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Strong US Dollar = Bad For the Economy?

|Includes: SPDR S&P 500 Trust ETF (SPY)

Since late January, the US stock market has been in a decline. While the longer term, positive trend of the market remains intact, we are fast approaching a “line in the sand” moment for market watchers.

The market had been in a strong uptrend since March of last year, but has recently broken that trend. This may simply be due to profit taking as investors look to reallocate their portfolios, or this may be something more severe. While the S&P 500 index is in a very textbook and orderly decline, market watchers will be looking at the 200 day moving average to get a longer term perspective of the market’s general direction. Bullish investors like to see a market trade above the 200 day moving average. Violating the moving average is a good indicator that the market trend has changed.

As the market declines to meet up with the current 200 day moving average, traders will be closely watching to see if buyers come back to the market. If buyers don’t come back to the market at this level, it is a good indication that the majority of market participants feel that something has fundamentally changed (e.g., greater chance of a double dip recession, higher than expected tax increases, poor corporate earnings, etc.).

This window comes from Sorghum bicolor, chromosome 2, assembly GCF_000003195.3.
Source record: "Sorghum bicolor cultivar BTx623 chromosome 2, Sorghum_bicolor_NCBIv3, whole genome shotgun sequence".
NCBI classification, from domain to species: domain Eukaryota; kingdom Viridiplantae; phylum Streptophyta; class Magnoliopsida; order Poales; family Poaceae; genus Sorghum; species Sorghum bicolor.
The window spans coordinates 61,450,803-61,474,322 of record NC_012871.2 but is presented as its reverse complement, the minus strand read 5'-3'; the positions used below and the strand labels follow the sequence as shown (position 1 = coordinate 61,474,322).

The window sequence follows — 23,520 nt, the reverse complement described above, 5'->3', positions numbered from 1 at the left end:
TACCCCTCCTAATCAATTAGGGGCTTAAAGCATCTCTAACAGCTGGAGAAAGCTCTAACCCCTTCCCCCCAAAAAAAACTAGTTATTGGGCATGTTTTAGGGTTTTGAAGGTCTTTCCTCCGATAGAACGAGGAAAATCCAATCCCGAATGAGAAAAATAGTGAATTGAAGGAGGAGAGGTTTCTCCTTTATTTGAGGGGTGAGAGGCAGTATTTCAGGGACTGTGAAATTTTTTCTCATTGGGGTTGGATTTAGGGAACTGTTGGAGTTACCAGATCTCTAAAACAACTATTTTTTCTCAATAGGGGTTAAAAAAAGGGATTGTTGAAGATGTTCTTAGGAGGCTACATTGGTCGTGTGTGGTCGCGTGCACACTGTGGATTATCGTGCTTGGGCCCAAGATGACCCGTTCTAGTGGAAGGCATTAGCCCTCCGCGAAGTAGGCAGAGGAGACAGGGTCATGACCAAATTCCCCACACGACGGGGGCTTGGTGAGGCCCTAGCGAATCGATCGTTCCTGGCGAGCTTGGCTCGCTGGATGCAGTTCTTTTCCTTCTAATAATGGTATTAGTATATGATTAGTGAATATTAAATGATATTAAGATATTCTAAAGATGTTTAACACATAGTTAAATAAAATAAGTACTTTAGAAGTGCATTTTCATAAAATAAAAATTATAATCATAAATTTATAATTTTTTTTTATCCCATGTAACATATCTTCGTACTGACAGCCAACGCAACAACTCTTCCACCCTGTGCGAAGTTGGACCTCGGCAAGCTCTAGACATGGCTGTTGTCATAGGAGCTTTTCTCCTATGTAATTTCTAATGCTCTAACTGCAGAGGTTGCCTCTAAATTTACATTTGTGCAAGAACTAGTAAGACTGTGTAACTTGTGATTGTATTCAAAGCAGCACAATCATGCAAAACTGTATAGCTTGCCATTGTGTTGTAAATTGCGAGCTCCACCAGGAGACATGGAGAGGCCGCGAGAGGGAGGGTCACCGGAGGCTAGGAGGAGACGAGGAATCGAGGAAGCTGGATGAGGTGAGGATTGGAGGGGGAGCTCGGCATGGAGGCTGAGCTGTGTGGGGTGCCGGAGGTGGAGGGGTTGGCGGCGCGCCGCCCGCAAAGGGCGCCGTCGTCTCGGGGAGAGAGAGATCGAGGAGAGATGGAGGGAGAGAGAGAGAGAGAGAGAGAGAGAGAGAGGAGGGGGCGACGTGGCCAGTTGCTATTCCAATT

This raises the question: What has changed in the US economy? Answer: The comeback of the US dollar. While most politicians like to brag about having a strong dollar policy in place, it really isn’t that great during a weak economy. A strong dollar makes US products more expensive overseas. 

Since the market meltdown in 2008, the US dollar has been very weak when compared with its peers, such as the Euro. This has helped stabilize the US economy in two ways. First, our products are cheaper and more competitive overseas. Second,our products are cheaper and more competitive back home. The US economy is largely based on consumers. The more consumers buy US products, the better it is for our economy.

Historically, the US has always been the safest currency in the world. Last year, many countries sold the US dollar and moved their money to the Euro or into Asian currencies. However, the recent news that Greece, a Euro country, may be the next “Iceland” (insolvent) has caused international currency investors to run back to the US dollar – thus causing the US dollar to strengthen.

How is the Rothe Financial Group using our Absolute Return Strategy to take advantage of these market indicators? Right now, the actively managed portion of our portfolio has been moved to cash as we wait to see if the 200 day moving average is violated. If the moving average is violated, we will then begin to add inverse investment positions which provide us a unique opportunity to profit in a declining market. We will continue to follow these trends closely and update our strategy as needed to maximize our clients’ profits regardless of market conditions.

Thanks for reading,

John Rothe
President & Chief Investment Officer
Rothe Financial Group


Disclosure: No Positions/No Stocks Mentioned